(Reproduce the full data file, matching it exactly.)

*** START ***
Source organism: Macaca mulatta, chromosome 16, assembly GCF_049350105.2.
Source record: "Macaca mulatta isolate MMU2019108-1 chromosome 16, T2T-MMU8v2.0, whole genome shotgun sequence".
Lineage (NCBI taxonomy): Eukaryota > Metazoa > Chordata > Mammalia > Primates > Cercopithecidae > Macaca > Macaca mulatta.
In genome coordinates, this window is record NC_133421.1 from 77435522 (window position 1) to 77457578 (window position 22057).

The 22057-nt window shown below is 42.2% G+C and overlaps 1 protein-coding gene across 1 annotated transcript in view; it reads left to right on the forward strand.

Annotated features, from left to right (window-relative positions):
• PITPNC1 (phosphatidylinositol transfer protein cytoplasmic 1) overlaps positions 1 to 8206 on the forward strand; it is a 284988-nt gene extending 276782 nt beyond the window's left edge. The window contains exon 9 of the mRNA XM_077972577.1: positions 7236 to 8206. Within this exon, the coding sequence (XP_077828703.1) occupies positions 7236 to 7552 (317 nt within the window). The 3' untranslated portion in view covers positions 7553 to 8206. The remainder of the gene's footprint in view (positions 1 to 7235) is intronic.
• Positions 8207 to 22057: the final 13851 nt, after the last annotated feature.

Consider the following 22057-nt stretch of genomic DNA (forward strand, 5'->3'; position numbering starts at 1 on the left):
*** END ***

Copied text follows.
Source organism: Macaca mulatta, chromosome 16, assembly GCF_049350105.2.
Source record: "Macaca mulatta isolate MMU2019108-1 chromosome 16, T2T-MMU8v2.0, whole genome shotgun sequence".
Lineage (NCBI taxonomy): Eukaryota > Metazoa > Chordata > Mammalia > Primates > Cercopithecidae > Macaca > Macaca mulatta.
In genome coordinates, this window is record NC_133421.1 from 77435522 (window position 1) to 77457578 (window position 22057).

The 22057-nt window shown below is 42.2% G+C and overlaps 1 protein-coding gene across 1 annotated transcript in view; it reads left to right on the forward strand.

Annotated features, from left to right (window-relative positions):
• PITPNC1 (phosphatidylinositol transfer protein cytoplasmic 1) overlaps positions 1 to 8206 on the forward strand; it is a 284988-nt gene extending 276782 nt beyond the window's left edge. The window contains exon 9 of the mRNA XM_077972577.1: positions 7236 to 8206. Within this exon, the coding sequence (XP_077828703.1) occupies positions 7236 to 7552 (317 nt within the window). The 3' untranslated portion in view covers positions 7553 to 8206. The remainder of the gene's footprint in view (positions 1 to 7235) is intronic.
• Positions 8207 to 22057: the final 13851 nt, after the last annotated feature.

Consider the following 22057-nt stretch of genomic DNA (forward strand, 5'->3'; position numbering starts at 1 on the left):